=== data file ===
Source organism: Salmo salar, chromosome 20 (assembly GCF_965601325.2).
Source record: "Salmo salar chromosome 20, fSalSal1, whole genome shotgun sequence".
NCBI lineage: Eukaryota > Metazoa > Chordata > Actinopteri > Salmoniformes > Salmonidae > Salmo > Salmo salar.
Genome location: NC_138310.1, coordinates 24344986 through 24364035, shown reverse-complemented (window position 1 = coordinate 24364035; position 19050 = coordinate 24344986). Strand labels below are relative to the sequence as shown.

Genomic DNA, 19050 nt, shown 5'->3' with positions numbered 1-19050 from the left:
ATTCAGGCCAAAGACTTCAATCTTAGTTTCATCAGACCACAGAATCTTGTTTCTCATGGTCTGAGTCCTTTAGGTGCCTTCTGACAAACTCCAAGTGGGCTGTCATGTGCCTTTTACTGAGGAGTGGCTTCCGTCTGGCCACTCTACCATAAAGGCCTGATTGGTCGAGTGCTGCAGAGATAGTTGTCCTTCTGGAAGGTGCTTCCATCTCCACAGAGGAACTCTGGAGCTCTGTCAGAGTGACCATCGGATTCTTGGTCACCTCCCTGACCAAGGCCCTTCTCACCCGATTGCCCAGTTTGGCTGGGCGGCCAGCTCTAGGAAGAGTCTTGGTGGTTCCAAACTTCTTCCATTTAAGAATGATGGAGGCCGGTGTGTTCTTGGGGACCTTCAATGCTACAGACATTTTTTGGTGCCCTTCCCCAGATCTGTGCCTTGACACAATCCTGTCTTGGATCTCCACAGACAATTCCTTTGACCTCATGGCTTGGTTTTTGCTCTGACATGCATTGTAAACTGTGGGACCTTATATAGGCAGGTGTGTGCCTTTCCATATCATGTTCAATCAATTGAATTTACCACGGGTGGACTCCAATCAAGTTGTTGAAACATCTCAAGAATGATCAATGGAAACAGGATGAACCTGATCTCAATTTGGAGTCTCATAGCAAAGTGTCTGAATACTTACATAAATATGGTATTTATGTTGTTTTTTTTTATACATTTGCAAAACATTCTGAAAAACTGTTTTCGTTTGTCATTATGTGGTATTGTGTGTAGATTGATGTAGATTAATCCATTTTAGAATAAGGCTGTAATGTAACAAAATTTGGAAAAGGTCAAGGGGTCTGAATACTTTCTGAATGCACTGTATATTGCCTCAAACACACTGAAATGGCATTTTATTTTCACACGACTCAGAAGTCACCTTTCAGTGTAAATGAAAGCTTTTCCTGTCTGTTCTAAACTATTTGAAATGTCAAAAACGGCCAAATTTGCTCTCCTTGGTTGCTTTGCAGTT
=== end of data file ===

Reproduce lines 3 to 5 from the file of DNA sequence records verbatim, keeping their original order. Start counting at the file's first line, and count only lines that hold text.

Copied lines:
NCBI lineage: Eukaryota > Metazoa > Chordata > Actinopteri > Salmoniformes > Salmonidae > Salmo > Salmo salar.
Genome location: NC_138310.1, coordinates 24344986 through 24364035, shown reverse-complemented (window position 1 = coordinate 24364035; position 19050 = coordinate 24344986). Strand labels below are relative to the sequence as shown.

Genomic DNA, 19050 nt, shown 5'->3' with positions numbered 1-19050 from the left: